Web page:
Kentucky Court of Justice
Court of Appeals to hear cases from Fayette and Franklin counties Dec. 5 in Newport
FRANKFORT, Ky. -- The Kentucky Court of Appeals will hear civil cases on appeal from Fayette and Franklin counties when it convenes Wednesday, Dec. 5, at the Campbell County Courthouse in Newport. Proceedings are open to the public and will take place in the Circuit Court Courtroom on the third floor of the courthouse at 330 York St.
A three-judge panel composed of Court of Appeals Chief Judge Glenn E. Acree and Court of Appeals Judges Michelle M. Keller and Irv Maze will hear oral arguments in the cases.
Nearly all cases heard by the Kentucky Court of Appeals come to it on appeal from a lower court. If a case is tried in Circuit Court or District Court and the losing parties involved are not satisfied with the outcome, they may ask for a higher court to review the correctness of the trial court’s decision. Some cases, such as criminal case acquittals and divorces, may not be appealed. In a divorce case, however, child custody and property rights decisions may be appealed. Cases are not retried in the Court of Appeals. Only the record of the original court trial is reviewed, with attorneys presenting the legal issues to the court for a decision.
Fourteen judges, two elected from seven appellate court districts, serve on the Court of Appeals. The judges are divided into panels of three to review and decide cases, with the majority determining the decision. The panels do not sit permanently in one location, but travel throughout the state to hear cases.
NEWPORT DOCKET (Times are local – EST)
WEDNESDAY, DEC. 5, 2012
DEANS & HOMER, INC. v COMMONWEALTH OF KENTUCKY, PUBLIC PROTECTION CABINET (KENTUCKY DEPARTMENT OF INSURANCE) ET AL.
Summary: Chief Judge Acree will preside. Civil. Administrative Law. Insurance company Deans & Homer is appealing a Circuit Court ruling that upheld the Department of Insurance’s finding that the company performed an unauthorized transaction of insurance business. Appellant Deans & Homer argues in its appeal that the Department of Insurance (the appellee) was arbitrary or clearly erroneous in its finding against the company. Sharon P. Clark is also an appellee in the case in her capacity as commissioner of the Department of Insurance. Stor-All Winchester Road and Storage Mart MO-KY have filed friend of the court briefs (amicus curiae briefs) in the case. A friend of the court is a person or organization that is not a party to a case but volunteers to offer information to assist a court in deciding a matter before it. Commissioner Clark and the storage companies are the “et al.” in the case name. Et al. means “and others.”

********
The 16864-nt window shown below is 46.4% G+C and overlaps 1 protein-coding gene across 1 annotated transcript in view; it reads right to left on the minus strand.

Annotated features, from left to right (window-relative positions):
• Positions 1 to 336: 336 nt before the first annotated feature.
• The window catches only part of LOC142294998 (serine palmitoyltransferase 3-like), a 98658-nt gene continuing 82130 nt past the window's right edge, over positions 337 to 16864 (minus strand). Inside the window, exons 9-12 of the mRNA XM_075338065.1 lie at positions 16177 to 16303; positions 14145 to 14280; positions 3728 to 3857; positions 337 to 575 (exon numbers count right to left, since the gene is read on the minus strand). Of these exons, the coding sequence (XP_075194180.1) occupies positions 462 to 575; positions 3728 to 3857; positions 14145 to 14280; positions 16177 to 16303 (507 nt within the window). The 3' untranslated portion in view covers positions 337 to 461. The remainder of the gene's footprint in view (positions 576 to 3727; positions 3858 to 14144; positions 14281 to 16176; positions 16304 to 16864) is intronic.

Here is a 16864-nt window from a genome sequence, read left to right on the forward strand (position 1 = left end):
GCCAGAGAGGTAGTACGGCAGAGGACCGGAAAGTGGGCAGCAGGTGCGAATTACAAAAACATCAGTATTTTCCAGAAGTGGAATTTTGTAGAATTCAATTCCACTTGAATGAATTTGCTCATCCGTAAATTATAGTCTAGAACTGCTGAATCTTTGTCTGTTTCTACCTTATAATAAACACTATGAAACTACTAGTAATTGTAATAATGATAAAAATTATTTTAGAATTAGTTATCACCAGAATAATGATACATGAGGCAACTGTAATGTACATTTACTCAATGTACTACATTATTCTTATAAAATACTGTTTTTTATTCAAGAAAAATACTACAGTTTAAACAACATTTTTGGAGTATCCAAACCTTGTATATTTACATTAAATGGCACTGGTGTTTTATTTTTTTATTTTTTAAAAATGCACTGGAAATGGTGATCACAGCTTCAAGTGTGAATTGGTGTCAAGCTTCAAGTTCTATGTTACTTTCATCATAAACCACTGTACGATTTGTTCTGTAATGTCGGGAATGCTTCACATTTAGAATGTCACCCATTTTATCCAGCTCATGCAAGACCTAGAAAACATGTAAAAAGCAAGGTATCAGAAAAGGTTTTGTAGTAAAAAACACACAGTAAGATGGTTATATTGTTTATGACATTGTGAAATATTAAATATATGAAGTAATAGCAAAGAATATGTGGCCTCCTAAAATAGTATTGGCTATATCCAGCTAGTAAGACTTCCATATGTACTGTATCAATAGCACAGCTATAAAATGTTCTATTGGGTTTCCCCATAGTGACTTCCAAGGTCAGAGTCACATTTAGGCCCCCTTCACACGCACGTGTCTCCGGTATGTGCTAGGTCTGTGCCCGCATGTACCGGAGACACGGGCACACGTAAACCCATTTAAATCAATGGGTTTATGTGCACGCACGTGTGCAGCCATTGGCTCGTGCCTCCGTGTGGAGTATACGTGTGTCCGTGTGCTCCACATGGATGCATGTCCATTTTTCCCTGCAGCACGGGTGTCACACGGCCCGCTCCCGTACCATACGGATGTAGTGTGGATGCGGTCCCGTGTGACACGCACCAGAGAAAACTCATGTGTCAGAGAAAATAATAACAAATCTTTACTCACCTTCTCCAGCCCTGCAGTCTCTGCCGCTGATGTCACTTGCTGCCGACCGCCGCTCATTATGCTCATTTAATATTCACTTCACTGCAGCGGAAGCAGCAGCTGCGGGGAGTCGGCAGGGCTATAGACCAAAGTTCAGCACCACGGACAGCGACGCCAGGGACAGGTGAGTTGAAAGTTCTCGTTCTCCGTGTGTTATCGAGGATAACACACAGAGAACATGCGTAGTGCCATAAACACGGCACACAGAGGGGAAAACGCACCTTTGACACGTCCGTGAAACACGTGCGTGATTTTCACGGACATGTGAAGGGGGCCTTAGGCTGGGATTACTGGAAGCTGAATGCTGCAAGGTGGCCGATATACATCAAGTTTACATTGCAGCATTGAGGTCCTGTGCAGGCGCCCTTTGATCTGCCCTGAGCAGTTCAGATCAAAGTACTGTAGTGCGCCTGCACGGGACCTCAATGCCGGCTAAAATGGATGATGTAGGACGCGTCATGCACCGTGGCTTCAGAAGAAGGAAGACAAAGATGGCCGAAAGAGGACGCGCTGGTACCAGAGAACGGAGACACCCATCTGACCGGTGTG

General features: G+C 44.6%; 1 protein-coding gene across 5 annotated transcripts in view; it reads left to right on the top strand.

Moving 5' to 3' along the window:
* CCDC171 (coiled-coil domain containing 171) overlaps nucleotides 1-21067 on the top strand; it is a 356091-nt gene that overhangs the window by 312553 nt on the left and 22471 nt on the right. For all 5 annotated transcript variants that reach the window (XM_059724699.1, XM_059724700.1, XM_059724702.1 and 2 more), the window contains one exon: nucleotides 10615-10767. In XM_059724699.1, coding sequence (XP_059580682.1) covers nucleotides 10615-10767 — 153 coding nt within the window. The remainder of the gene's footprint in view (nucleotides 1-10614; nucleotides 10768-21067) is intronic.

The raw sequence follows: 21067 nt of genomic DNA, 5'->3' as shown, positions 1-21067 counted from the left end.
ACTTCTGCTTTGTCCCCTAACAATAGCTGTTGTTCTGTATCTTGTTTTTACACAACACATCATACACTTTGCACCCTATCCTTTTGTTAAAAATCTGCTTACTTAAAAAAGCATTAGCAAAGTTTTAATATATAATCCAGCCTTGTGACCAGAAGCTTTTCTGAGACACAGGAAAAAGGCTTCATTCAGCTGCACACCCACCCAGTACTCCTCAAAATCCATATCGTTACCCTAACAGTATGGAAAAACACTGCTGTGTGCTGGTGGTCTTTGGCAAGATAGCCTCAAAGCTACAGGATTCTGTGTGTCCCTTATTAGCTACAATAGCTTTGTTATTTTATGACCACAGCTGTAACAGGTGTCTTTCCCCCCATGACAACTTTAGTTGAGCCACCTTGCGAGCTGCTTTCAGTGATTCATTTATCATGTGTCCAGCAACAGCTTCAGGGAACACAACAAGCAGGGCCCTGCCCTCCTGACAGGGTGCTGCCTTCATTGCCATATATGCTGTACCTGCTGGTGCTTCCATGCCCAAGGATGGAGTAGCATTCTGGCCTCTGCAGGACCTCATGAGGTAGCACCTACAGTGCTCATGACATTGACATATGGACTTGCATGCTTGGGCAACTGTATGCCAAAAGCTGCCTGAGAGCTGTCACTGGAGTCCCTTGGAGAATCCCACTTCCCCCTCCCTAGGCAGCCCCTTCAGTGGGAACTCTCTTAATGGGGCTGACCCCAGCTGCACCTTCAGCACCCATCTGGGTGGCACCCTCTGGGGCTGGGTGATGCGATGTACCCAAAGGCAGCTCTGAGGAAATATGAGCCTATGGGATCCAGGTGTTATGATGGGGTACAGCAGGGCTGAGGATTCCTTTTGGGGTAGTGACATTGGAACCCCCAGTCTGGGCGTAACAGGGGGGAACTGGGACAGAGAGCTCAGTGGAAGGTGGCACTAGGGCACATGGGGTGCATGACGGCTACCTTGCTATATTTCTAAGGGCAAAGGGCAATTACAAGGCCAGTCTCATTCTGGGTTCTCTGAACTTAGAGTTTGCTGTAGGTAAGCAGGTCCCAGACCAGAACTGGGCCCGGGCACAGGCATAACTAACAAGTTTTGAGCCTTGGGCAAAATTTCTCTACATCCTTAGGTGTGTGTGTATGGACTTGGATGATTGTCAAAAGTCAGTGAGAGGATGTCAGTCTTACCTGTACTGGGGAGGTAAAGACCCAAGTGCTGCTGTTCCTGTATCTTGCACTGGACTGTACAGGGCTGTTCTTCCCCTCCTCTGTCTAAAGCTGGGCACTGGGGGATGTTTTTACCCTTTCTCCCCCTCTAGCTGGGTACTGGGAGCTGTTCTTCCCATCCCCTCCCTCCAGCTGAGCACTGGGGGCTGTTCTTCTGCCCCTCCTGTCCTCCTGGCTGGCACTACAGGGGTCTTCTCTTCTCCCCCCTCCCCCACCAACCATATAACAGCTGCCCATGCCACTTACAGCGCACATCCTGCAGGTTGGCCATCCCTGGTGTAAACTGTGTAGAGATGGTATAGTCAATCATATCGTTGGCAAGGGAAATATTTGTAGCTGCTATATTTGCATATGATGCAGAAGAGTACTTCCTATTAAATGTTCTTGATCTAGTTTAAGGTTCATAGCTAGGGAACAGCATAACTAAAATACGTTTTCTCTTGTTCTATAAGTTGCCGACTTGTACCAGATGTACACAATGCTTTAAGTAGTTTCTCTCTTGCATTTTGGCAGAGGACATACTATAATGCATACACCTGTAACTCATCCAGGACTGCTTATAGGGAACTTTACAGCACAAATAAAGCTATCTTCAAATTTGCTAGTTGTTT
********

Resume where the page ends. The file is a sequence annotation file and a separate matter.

Franklin County judge who presided in the case – Judge Thomas D. Wingate
Appellant attorneys: Kyle Melloan, Gregory Mitchell, Jason Renzelmann and Sheryl Snyder
Appellee attorneys: Stephen Taylor for the Public Protection Cabinet and Russell Saunders for Stor-All Winchester
LEXINGTON INVESTMENT COMPANY, INC., ET AL. v RANDY WILLEROY ET AL.
Summary: Judge Maze will preside. Civil. Appellant Lexington Investment Co. is challenging the Circuit Court’s denial of CR 11 sanctions for appellee Randy Willeroy. Willeroy asserted claims of legal malpractice and breach of fiduciary duty against an attorney and a brokerage company for his mother’s estate. Claims against the brokers were dismissed for Willeroy’s failure to state a claim. Claims against the attorney went to trial and were partially successful. The brokerage company, Lexington Investment Co., argues in its appeal that CR 11 sanctions were appropriate for Willeroy because he and his counsel admitted they had no factual basis for the claims.
Fayette County judge who presided in the case – Judge Pamela R. Goodwine
Appellant attorney: Denise McClelland
Appellee attorneys: Richard Dieffenbach, G. Stidham and Lynn Stidham
Administrative Office of the Courts
The Administrative Office of the Courts in Frankfort is the operations arm for the state court system. The AOC supports the activities of nearly 3,300 court system employees and 403 elected justices, judges and circuit court clerks. As the fiscal agent for the state court system, the AOC executes the Judicial Branch budget.